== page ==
My daughter, Martha, died of being bipolar, but I do not think of bipolarity as a disease. I think of it as a gift, and I am proud of her for staying true to it to the end.
The reason I think this way is that I share her gift—in fact, I gave it to her. I am bipolar, type I. I was first diagnosed in 2003, at the age of forty-three, but I believe I have been that way all my life. Bipolar disorder is clinically characterized by mood swings between periods of excessive energy called mania and dark periods called depressions, and those are part of my life. But bipolarity as I have experienced it is much more than that.
Bipolarity as I know it is mainly marked by pronounced creativity and intelligence, qualities people began noticing in me in childhood. I am not bragging but giving credit when I say bipolarity led me to graduate summa cum laude from Columbia and made me a writer, the author or coauthor of thirty-five books.
Bipolarity gives me great intensity and depth of feeling, whether in the religious euphoria I have sometimes known at the greatness of God and his creation, or the profound despair I have felt at other times when the world seemed evil or meaningless. Bipolarity has made me sensitive, empathetic, a perfectionist. When I strain toward something higher just out of reach, what moves me is the bipolarity.
Bipolarity makes me think differently from other people. I walk through the world observing it as if I were a stranger from another planet. This often makes me say things that people find odd, funny, or insightful, but are really just what any alien might observe upon visiting earth.
The manias of bipolarity gave me delusions that led to hard crashes and poor decisions. The depressions caused me to suffer, often to the point of wanting to kill myself. To try to relieve the pain of one of those depressions, I sought medical care, and that was how I got diagnosed with bipolar disorder. For fifteen years since then, I have been treated with psychotropic drugs.
During that time, Martha developed all the signs of bipolarity that I had, but to an even greater degree. She was more creative and intelligent; deeper; more intense, sensitive, and empathetic; a greater perfectionist. She too seemed a stranger in the world who saw things differently from everyone, although our strangenesses overlapped, allowing us to feel at home with one another as we could not with anyone else. Her delusions (if that was what they were) were greater than mine. I once believed falsely that a married friend who lived far away was in love with me. Martha believed the same thing—but her friend, Aleksei, son of Russian Tsar Peter the Great, had been dead for three centuries.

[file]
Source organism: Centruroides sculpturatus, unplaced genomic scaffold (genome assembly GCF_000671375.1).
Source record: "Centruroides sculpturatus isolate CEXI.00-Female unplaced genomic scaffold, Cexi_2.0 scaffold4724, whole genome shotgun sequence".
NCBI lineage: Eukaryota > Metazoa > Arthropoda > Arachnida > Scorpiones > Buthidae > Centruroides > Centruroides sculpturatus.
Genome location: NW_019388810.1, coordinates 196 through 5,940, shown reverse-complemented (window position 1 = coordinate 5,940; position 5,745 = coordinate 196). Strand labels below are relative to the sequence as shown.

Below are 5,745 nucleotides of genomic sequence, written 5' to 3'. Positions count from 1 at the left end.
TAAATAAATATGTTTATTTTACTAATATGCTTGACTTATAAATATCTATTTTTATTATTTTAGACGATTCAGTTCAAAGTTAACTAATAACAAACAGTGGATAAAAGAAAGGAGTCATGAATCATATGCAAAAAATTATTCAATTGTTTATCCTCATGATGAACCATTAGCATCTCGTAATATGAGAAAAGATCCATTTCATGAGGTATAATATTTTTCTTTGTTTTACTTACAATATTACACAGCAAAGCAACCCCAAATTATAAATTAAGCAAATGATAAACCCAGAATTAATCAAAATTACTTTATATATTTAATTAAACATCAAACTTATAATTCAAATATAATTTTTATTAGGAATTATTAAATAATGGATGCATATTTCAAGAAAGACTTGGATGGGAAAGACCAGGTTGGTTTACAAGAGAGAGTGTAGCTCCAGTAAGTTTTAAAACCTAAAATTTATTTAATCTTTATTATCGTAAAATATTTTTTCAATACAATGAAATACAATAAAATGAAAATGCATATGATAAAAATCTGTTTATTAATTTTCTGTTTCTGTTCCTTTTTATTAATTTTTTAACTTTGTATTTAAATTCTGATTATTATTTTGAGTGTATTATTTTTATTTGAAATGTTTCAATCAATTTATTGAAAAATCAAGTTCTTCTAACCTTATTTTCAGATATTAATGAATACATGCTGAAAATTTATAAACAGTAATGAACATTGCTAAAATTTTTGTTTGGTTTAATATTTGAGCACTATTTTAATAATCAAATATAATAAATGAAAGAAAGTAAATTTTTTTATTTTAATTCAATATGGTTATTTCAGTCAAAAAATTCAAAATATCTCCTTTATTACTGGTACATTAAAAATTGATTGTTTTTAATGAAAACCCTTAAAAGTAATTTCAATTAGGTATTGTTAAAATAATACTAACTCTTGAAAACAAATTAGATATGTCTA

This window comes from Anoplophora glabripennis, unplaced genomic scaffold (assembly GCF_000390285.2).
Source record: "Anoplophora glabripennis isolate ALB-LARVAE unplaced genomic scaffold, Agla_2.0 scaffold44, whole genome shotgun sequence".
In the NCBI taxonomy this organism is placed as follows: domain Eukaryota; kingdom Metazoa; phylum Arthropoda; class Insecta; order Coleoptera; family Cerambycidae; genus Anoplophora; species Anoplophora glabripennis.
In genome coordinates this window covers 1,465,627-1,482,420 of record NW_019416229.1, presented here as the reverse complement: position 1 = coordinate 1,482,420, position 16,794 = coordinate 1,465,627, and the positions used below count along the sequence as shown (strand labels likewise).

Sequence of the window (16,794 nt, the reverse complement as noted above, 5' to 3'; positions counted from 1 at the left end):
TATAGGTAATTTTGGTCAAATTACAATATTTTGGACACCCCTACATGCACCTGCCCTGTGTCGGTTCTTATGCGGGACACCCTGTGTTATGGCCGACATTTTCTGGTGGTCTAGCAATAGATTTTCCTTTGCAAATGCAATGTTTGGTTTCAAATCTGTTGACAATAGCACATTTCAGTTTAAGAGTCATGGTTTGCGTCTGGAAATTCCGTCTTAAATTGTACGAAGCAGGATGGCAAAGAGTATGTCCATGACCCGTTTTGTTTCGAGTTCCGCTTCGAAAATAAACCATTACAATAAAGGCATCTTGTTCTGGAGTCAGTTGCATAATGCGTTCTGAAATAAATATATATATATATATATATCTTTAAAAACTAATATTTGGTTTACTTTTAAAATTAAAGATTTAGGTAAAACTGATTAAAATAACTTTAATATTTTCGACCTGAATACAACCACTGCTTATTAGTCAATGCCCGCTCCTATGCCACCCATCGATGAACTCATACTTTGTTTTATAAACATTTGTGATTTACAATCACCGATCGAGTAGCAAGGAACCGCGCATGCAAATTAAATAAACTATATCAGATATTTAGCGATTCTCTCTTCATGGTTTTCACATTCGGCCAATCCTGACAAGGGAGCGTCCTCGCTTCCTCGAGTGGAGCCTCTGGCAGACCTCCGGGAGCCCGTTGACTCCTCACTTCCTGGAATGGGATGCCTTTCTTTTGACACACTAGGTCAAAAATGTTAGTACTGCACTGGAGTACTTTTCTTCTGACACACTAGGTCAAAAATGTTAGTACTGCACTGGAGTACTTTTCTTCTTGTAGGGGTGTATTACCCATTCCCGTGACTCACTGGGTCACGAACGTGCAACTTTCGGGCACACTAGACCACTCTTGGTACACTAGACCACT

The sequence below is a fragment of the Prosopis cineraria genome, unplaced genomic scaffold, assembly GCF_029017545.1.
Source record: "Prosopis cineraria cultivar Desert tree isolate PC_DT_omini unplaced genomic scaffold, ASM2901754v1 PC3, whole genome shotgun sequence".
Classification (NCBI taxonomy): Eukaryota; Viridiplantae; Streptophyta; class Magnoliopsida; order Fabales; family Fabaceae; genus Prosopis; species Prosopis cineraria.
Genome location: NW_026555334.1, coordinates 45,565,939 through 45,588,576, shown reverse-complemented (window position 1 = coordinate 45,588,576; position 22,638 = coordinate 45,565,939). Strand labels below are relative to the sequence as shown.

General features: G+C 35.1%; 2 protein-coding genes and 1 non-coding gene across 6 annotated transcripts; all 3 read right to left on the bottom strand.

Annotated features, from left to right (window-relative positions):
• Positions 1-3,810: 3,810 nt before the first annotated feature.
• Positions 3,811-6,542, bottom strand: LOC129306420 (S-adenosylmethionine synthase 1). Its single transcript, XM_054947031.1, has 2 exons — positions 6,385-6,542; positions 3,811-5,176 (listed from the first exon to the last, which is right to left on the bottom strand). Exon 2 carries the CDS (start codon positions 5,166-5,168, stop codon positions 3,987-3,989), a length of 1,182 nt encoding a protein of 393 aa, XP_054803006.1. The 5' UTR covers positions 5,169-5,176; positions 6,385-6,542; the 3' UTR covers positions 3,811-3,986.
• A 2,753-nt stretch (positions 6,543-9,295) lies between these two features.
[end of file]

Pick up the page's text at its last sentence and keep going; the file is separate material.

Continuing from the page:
Martha’s depressions were more severe than mine too, as measured by her suicide attempt in 2010 and her completed suicide in 2012, at the age of eighteen. I have often felt suicidal but have never made an attempt. Bipolarity is said to have a genetic component, and in Martha this seemed clear, though how it became more intense in her I do not understand. Maybe I have a protective factor inside me that moderates the intensity. Perhaps Martha inherited the fire but not the firewall.
Martha was never diagnosed bipolar. Because of her age, she instead received the more cautious diagnosis “unspecified mood disorder with psychotic features.” This disappointed her, as if she had been incorrectly put in the children’s section of madness. We both felt that if anyone was bipolar, she was.
Martha was treated with medications, therapy, and two hospitalizations. None of it shook her bipolarity or prevented her suicide, though it did increase her suffering. Being treated as though your basic cognitive organization is sick is humiliating and traumatic. That was how I felt under psychiatric treatment and that was how she felt. If it had saved her life, I might say the increased suffering was worth it. But it did not save her life, and after her death it created a false impression that there had been something wrong with Martha, that she had been fundamentally damaged or impaired.
I am writing this now to say that she was not fundamentally damaged or impaired. In the core of Martha there was nothing wrong. Rather, she had a great gift, similar to mine but more exalted. It had many good effects—her extraordinary poetry and prose; the violin sonata she composed; the children she tutored because of the greatness of her heart; the wonderful philosophical conversations I had with her. And it had bad effects—mainly the emotional pain she suffered from depression, the persistent reaching toward death as a way to end the turmoil in her mind and penetrate life’s greatest mystery.
I am proud of Martha from beginning to end, from when she was a baby whom her mother and I called “gentle and intense” to the night she stopped her life. She was bipolar through and through. She never let anyone take her gift from her, and she died to express it in the full.
After her death, her example inspired me to reconsider what bipolarity is. I no longer regard it as a disorder to be cured but as an essential part of me I cherish. As a legacy of how I used to see it, I am still being treated with medications, but with the cooperation of my doctor I have gradually been reducing their number and dosage. I want to realize as completely as I can the bipolarity for which my daughter died.
If madness is a country, Martha was a patriot of madness. Following her example, I am too.